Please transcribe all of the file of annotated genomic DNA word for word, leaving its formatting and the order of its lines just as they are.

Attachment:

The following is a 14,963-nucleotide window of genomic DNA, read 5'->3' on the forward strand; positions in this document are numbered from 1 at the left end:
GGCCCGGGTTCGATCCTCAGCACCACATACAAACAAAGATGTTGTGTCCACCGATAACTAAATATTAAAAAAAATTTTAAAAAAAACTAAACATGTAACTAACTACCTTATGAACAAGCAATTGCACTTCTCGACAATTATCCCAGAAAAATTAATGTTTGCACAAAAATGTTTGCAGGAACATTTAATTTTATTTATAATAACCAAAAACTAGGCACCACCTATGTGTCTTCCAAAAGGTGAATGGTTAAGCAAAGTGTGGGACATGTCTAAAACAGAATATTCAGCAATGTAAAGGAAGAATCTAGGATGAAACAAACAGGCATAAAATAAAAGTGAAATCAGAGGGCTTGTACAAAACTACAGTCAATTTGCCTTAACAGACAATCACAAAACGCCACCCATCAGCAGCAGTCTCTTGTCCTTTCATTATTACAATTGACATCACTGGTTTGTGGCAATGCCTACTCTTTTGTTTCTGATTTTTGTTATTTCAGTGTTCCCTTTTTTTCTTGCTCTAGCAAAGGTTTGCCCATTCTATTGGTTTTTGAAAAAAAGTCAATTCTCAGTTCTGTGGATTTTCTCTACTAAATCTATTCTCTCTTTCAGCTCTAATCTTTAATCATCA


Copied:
The following is a 14,963-nucleotide window of genomic DNA, read 5'->3' on the forward strand; positions in this document are numbered from 1 at the left end:
GGCCCGGGTTCGATCCTCAGCACCACATACAAACAAAGATGTTGTGTCCACCGATAACTAAATATTAAAAAAAATTTTAAAAAAAACTAAACATGTAACTAACTACCTTATGAACAAGCAATTGCACTTCTCGACAATTATCCCAGAAAAATTAATGTTTGCACAAAAATGTTTGCAGGAACATTTAATTTTATTTATAATAACCAAAAACTAGGCACCACCTATGTGTCTTCCAAAAGGTGAATGGTTAAGCAAAGTGTGGGACATGTCTAAAACAGAATATTCAGCAATGTAAAGGAAGAATCTAGGATGAAACAAACAGGCATAAAATAAAAGTGAAATCAGAGGGCTTGTACAAAACTACAGTCAATTTGCCTTAACAGACAATCACAAAACGCCACCCATCAGCAGCAGTCTCTTGTCCTTTCATTATTACAATTGACATCACTGGTTTGTGGCAATGCCTACTCTTTTGTTTCTGATTTTTGTTATTTCAGTGTTCCCTTTTTTTCTTGCTCTAGCAAAGGTTTGCCCATTCTATTGGTTTTTGAAAAAAAGTCAATTCTCAGTTCTGTGGATTTTCTCTACTAAATCTATTCTCTCTTTCAGCTCTAATCTTTAATCATCA